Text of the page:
What is the difference between private and public health in Singapore ?

Healthcare is high on the Singaporean government’s agenda. Indeed, the country has done itself proud with one of the most performing healthcare system, according to Bloomberg’s annual report Most Efficient Health Care 2014. As in many countries in the world, Singapore has a public and a private sector. Many expatriates prefer private facilities while seeking the best quality of care. Yet there are only few differences between the two sectors.

Managing and financing

In order to understand the difference between public and private healthcare in Singapore, you have to know that those two sectors are managed and financed separately. Public facilities are subsidised par the government, which sell licences to companies such as Singhealth. Those companies then manage the hospitals and polyclinics. Their objective is to provide patients with high quality treatment at the best possible price. Private hospitals in Singapore are run independently as companies, with sometimes real businessmen at the top-management. They are free to design their organization and set their prices (more information down below).

Patient care

Admission is one of the main differences between the two sectors. You will get an appointment very quickly at a private hospital (sometimes the day you call or the day after) whereas it takes about 3 to 6 days at a public hospital. You may also wait longer at a public hospital for an accident and emergency than at a private hospital (this depends on the type of emergency, the day of the week or the moment of the day) simply because lower fees generate more demand in public facilities.
Besides, a private hospital may offer you additional services such as a shuttle to pick you up at home and take you to the hospital. Note that in case of an accident or an emergency, if you call an ambulance it will always drive you to the nearest public hospital around. If you want to go to a private hospital, you will have to call them directly to arrange transportation.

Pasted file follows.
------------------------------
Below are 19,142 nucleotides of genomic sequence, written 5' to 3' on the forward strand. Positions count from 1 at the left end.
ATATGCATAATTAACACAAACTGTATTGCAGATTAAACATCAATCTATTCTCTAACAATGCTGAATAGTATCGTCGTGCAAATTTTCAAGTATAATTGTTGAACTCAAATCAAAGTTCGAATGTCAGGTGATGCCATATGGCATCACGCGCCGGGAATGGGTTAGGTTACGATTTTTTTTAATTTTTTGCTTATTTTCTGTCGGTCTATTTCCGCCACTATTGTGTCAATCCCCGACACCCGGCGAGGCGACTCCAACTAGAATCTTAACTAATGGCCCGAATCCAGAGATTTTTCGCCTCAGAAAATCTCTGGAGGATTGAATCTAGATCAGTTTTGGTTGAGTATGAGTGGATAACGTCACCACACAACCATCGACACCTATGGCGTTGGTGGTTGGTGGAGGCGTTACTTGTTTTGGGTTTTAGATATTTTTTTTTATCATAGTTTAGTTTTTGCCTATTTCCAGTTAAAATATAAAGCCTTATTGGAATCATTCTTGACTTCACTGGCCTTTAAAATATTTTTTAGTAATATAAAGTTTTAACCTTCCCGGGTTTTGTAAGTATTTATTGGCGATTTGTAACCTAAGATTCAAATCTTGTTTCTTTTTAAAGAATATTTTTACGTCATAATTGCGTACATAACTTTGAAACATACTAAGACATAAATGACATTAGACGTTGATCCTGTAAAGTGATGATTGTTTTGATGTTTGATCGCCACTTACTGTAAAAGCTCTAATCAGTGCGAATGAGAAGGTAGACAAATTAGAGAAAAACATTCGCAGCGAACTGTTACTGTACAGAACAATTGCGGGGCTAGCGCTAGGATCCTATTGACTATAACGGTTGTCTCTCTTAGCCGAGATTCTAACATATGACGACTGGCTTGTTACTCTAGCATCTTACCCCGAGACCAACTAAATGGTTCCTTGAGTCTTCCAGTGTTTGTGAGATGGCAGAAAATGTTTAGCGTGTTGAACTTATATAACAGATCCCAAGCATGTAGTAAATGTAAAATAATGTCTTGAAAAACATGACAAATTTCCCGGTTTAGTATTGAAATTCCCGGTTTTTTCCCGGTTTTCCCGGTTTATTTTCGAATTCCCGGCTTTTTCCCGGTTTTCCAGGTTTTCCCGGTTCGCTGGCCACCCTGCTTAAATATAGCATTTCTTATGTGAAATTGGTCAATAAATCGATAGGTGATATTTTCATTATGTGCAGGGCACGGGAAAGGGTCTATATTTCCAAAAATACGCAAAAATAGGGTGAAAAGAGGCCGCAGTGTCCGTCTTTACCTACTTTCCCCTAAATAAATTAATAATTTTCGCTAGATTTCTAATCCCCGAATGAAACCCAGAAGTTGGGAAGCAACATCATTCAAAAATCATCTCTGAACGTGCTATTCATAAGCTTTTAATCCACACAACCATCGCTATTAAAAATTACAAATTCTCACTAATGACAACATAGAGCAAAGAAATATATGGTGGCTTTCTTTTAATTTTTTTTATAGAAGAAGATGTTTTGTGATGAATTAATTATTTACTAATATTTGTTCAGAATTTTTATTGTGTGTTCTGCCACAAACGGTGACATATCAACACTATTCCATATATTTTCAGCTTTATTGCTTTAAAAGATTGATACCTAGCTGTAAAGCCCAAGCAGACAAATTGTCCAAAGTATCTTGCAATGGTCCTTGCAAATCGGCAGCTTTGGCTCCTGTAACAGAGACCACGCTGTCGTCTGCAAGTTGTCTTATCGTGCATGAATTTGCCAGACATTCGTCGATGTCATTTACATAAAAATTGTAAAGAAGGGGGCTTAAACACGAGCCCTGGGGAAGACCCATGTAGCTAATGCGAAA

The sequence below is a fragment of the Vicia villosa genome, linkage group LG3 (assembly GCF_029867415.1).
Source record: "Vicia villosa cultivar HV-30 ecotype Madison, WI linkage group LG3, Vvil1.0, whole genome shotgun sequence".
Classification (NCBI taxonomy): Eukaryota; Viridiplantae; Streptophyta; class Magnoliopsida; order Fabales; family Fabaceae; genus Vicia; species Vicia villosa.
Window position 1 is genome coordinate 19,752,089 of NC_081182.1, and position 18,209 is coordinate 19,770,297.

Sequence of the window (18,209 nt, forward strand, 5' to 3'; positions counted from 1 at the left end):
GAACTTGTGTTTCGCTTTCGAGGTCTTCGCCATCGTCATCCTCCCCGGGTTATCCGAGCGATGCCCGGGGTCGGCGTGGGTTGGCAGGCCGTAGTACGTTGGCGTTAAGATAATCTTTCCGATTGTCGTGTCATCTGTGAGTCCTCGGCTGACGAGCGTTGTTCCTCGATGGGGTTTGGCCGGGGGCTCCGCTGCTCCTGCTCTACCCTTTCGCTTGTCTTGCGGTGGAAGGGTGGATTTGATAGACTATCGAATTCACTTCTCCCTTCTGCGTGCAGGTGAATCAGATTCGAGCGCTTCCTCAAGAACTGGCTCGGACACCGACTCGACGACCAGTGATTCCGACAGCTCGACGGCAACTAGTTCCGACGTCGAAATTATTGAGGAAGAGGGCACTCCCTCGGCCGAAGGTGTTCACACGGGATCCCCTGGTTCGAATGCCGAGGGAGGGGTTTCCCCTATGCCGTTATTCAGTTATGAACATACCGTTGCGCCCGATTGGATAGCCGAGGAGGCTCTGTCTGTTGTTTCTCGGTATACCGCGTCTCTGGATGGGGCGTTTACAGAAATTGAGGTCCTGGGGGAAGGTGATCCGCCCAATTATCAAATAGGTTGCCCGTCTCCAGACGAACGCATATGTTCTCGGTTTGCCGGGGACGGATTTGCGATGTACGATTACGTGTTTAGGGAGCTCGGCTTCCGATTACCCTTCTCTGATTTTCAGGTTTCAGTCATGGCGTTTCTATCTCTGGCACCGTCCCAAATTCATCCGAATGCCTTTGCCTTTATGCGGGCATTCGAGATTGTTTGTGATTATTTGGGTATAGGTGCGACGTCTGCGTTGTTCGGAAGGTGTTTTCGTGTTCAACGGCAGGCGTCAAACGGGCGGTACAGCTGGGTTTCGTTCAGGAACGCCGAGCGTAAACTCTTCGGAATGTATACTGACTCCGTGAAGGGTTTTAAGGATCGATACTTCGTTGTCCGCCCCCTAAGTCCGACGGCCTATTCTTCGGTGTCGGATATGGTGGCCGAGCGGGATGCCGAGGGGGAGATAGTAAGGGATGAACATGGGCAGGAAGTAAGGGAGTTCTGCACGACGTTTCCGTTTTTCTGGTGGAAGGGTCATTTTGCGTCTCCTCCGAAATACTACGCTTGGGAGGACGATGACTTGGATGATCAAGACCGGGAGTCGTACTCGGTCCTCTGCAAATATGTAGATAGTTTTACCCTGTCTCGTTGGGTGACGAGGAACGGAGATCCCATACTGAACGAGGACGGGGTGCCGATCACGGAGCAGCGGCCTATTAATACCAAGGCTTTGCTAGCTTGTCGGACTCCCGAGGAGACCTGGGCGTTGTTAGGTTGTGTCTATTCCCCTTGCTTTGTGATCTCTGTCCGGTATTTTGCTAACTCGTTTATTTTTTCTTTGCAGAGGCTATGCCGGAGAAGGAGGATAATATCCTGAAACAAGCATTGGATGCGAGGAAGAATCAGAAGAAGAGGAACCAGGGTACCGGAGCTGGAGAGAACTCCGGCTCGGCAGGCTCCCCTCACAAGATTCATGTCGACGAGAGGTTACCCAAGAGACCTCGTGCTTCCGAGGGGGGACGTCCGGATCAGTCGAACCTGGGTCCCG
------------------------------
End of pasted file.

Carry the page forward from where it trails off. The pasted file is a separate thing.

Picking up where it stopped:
Facilities

Facilities are of very good quality in both private and public sector. Rooms are clean and comfortable in a public hospital but a private facility can offer a four-star-hotel-like room (Mount Elizabeth offers 158 meter square suites with bubble bath, butcher and personal nurse). Expatriates enjoy the quality of food there: Italian trattoria, French cheese, etc.
However the public sector wins on the medical equipment criteria, thanks to state-of-the-art technologies and well-equipped care units. It is recommended to go to a public hospital in Singapore when it comes to major surgery.
Moreover some public facilities are specialised as it is the case for the KKH, Women’s and children’s hospital, country’s leader in gynaecology, obstetrics and paediatrics in Singapore.

Medical personnel

Both sectors employ highly qualified and experienced personnel. At the National University Hospital of Singapore, you will encounter many doctors, who are also professors and/or researchers at the university and known as experts in their field. The only difference is that doctors are independent and set their own prices in the private sector.

Cost

Cost is the main distinction between the private and the public sector in Singapore. The gap on your bill can be huge for the same surgery and the same quality of treatment. Public facilities charge you a basic price covering their costs whereas private hospitals and clinics set their own prices and margin, given that they are not subsidised they are thus free to choose their pricing framework. By the way, don’t be impressed by all the tests and additional services they may offer you if you don’t want to end up with a hefty bill.

Where should I go then ?

It depends on what you need (luxury room, quick appointment, etc.). For a simple outpatient consultation, a serious treatment or an intensive care unit stay, it is recommended to choose a public hospital, where you’ll be well taken care of while not breaking the bank for your bill.

If you want to know more:

Find out about healthcare in Singapore

 

Date of publication Feb 23 2016